Hopes for a lasting Israeli-Palestinian peace were pinned to a high-profile gathering of Arab and Israeli leaders in Annapolis, Maryland, on November 27. Yet those not invited offer a compelling subplot. Martin Indyk, a former U.S. ambassador to Israel, sees Iran as the elephant in the conference room. “Finding a way to counter the threat from Tehran…is fueling this peace meeting more than any other factor,” he tells the Christian Science Monitor. Indeed, CFR Fellow Mohamad Bazzi sees Syria’s invitation as part of an effort to woo it from an alliance with Tehran. The speaker of Iran’s parliament, offering a counter-analysis, says the Sunni Arab states lending legitimacy to the Annapolis talks will merely discredit themselves (IRNA).
The alarm of many Arab leaders at Iran’s rising influence throughout the region is not in question. Held in check during Saddam Hussein’s Baath Party rule, Tehran now has friends in the Shiite-led government in Baghdad. Iran’s influence has grown in Lebanon, where Iranian-backed Hezbollah held its own against Israel’s military in their brief war last summer. In Syria, too, Iran has formed “a marriage of convenience.” Tehran has also forged new financial and military ties with Hamas, the militant Palestinian movement which now holds sway in the Gaza Strip. Hamas pronounced the peace talks “doomed” (al-Jazeera) even as they opened.
Coloring Tehran’s political expansions are allegations of clandestine support for Shiite militants in Iraq, and a nuclear program some Western governments—including the United States—worry is geared toward creating a bomb. “Of all the unintended consequences of the Iraq war, Iran's strategic victory is the most far-reaching,” notes Peter W. Galbraith in the New York Review of Books.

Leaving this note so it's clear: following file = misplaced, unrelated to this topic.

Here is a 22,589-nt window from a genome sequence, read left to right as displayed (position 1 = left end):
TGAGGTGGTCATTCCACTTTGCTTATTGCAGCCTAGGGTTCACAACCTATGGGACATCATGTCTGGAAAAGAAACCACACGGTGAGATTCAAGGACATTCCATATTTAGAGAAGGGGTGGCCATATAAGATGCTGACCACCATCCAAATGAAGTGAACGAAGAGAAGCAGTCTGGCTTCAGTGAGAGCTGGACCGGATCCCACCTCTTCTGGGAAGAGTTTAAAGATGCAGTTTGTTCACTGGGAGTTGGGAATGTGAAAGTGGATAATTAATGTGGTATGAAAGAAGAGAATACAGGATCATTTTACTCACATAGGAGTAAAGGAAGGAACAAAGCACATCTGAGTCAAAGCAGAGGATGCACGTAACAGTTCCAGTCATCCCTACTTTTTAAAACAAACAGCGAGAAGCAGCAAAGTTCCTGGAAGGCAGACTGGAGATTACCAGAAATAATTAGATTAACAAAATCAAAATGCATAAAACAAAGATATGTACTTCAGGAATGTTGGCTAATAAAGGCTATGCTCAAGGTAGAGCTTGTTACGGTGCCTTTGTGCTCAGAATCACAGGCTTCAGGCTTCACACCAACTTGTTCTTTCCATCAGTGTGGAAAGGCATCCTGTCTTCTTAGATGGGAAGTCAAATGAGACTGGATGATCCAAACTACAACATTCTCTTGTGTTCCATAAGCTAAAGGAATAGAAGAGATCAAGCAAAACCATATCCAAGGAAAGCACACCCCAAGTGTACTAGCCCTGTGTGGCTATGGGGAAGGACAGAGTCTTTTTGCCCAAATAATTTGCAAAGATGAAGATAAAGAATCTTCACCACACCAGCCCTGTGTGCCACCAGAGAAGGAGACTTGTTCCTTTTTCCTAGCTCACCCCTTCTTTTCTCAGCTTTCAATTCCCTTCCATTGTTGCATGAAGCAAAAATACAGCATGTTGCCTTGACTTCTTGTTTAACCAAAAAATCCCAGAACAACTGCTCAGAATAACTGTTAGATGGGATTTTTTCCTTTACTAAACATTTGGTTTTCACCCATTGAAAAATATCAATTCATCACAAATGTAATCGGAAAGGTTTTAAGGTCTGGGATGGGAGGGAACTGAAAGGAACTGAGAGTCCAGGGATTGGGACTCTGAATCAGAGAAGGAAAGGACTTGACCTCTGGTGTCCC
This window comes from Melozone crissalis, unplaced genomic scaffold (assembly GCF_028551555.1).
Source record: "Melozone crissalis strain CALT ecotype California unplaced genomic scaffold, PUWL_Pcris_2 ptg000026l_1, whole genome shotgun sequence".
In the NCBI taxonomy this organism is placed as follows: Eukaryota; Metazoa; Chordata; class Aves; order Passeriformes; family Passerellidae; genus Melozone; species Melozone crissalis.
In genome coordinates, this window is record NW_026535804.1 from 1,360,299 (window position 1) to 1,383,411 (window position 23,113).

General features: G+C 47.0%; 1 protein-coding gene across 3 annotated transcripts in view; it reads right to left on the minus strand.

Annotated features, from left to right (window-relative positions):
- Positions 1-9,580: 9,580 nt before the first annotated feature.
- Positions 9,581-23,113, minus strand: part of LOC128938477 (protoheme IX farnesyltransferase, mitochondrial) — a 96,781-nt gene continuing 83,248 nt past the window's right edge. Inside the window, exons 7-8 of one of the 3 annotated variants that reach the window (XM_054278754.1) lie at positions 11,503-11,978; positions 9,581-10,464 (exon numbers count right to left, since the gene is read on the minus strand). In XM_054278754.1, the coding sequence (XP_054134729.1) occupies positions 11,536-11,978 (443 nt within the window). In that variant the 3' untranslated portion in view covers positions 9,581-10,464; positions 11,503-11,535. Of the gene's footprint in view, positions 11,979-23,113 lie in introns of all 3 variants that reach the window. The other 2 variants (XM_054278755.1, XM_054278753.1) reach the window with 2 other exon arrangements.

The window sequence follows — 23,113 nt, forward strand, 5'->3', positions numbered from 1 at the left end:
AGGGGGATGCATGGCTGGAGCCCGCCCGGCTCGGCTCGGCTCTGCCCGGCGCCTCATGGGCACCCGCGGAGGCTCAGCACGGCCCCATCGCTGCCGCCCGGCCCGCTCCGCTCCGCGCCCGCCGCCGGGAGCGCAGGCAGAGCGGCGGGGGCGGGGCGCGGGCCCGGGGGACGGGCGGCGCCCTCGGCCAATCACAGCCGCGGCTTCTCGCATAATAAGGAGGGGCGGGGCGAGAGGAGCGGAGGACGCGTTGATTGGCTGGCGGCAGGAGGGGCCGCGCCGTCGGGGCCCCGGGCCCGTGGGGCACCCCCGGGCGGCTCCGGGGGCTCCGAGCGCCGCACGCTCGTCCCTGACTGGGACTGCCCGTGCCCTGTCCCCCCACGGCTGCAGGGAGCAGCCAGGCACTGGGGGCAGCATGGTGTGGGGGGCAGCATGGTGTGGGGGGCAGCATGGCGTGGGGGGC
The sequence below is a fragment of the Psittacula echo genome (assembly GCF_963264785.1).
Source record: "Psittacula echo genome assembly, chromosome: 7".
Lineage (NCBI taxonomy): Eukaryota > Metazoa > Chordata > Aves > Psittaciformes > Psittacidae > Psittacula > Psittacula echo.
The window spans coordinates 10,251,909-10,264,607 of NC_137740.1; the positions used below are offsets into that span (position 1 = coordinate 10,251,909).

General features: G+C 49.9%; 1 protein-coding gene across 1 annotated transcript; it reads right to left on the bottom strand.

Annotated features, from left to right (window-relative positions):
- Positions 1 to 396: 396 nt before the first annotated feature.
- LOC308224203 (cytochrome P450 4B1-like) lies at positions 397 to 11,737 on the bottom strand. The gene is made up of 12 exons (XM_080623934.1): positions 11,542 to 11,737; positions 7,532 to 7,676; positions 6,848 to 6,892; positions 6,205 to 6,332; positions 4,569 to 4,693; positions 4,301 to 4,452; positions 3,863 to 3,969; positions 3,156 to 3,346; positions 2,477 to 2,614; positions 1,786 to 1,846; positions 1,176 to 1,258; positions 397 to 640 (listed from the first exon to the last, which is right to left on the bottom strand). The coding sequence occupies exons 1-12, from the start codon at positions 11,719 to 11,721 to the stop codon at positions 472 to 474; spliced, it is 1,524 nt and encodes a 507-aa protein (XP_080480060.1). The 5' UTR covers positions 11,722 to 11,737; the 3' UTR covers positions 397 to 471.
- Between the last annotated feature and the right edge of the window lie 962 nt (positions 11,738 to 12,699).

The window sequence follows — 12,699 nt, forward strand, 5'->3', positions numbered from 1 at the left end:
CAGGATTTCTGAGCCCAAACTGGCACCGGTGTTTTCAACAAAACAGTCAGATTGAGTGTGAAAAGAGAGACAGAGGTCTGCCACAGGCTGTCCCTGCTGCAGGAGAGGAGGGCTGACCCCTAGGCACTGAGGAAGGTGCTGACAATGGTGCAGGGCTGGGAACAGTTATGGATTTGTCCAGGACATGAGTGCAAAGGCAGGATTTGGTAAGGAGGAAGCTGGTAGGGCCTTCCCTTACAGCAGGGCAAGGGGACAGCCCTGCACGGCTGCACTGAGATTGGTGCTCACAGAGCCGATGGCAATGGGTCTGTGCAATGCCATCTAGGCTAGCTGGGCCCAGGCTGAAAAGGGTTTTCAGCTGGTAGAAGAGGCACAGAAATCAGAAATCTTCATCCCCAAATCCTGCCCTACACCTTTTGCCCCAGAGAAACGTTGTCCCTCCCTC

Many analysts see Annapolis as a direct result of this Iranian flexing, with the participation of Sunni Arab states like Saudi Arabia and Egypt as evidence of a growing desire to counter Tehran. Saudi Arabia, for instance, is attending despite Israel’s refusal to withdraw from the occupied territories, long a Saudi requirement for diplomatic relations with Israel. “Why is Saudi Arabia doing this?” writes Bertus Hendriks, Middle East editor for Radio Netherlands. “Its change of heart has everything to do with Iran.” Shibley Telhami, a Middle East scholar at the University of Maryland, tells the New York Times that fear of rising radicalism, fed by Iran and its proxies, has brought Arabs together. CFR President Richard N. Haass offers similar analysis. The Bush administration sought “to take advantage of and to reinforce the anti-Iranian orientation of much of the Sunni Arab world,” Haass said in a conference call November 28. “For the Arab regimes, in particular Saudi Arabia and Egypt, it was more than anything a desire to push back against …the spread of imperial Iranian power, and reach, and influence in the region.”
But failure at Annapolis could still play into Iran’s hands. David Wurmser, a former Middle East advisor to Vice President Dick Cheney, tells the Christian Science Monitor that Iran could come out the winner if Arab participants—principally Saudi Arabia, Egypt, and Jordan—are seen as heading home empty-handed. If little comes of vows to reach a lasting peace Islamic hard-liners could be strengthened, Wurmser argues. Despite that possibility, Tehran was not sitting idly as its Arab allies gathered on the Chesapeake Bay. Even before the talks at Annapolis got under way Iranian leaders were calling the meeting a failure (Tehran Times), lashing out (AFP) at Saudi Arabia for attending, and expressing surprise (AP) over Syria’s participation.